Data should always be assumed to be bad until it’s been through some kind of validation process. Make no assumptions about the data you’re receiving — someone, somewhere will likely send you a request that will break something at some point. Treat it like you would a UI — always validate your data

  1. No user should be able to delete games via the Rest API
  2. All game scoring data must be an integer and less than 150 (No LBJ’s in this league folks)
  3. Volunteers should only be able to edit scoring meta fields.
  4. Volunteers should only be able to edit scoring meta fields for games they are assigned.
  5. Once a game has been completed, volunteers should not be able to modify game meta fields.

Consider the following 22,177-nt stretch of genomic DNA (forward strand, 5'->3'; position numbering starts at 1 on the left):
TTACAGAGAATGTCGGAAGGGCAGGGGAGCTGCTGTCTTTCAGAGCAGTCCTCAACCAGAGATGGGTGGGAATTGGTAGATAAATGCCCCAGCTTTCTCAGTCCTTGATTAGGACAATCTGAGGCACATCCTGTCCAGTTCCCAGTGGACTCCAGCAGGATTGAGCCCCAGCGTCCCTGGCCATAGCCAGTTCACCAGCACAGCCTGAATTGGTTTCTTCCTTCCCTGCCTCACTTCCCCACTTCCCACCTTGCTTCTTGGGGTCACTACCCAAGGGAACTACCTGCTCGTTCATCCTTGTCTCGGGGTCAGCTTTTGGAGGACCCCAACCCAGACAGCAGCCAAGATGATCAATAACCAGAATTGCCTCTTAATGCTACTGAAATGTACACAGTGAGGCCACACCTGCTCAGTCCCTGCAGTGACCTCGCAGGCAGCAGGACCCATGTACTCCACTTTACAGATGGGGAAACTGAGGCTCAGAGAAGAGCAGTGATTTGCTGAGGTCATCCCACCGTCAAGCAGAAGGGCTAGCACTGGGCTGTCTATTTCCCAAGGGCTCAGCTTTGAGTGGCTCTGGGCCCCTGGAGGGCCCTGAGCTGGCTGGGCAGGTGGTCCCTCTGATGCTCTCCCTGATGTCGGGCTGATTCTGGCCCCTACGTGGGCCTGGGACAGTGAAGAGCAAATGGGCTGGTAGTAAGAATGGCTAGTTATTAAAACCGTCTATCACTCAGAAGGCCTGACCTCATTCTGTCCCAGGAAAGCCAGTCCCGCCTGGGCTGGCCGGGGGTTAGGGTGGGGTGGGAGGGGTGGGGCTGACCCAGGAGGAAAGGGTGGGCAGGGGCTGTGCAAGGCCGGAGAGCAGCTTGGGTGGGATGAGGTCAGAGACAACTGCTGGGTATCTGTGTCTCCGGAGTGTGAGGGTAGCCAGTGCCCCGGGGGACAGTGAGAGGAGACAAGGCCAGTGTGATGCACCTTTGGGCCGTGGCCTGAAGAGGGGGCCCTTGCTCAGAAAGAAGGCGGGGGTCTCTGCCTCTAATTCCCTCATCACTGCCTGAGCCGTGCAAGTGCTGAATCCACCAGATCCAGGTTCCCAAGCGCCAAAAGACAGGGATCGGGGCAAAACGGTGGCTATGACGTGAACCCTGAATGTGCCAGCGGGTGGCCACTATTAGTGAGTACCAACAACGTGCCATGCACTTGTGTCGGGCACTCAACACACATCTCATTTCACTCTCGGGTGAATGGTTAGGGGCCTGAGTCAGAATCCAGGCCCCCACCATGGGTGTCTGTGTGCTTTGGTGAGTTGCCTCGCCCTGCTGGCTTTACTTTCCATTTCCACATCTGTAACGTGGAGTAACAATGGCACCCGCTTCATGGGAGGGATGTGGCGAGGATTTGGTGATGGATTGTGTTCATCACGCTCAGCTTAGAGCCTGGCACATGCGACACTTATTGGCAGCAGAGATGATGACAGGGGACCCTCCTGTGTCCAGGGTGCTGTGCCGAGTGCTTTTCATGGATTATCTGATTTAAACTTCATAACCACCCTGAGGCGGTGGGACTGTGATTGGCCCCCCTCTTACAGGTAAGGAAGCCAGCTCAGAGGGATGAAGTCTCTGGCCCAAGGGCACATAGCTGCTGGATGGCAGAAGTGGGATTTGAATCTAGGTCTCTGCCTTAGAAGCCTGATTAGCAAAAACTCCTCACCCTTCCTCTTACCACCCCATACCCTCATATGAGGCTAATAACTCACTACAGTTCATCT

6. Tournament staff should be able to edit any game scoring data at any point.
Scenario 1 - Extending Core By Registered Meta Fields Only

The core REST infrastructure is impressive for how much functionality you get for so little net new code. Setting show_in_rest on the register_post_type for “game” would build out the route /wp-json/wp/v2/game/. Registering the rest fields with an update callback including business validation to confirm format, role access and number range before passing to update_post_meta could address points 2 thru 6 above. This gist outlines an approach for this scenario.

  • PRO – Relatively small amount of code unique to the business logic per field type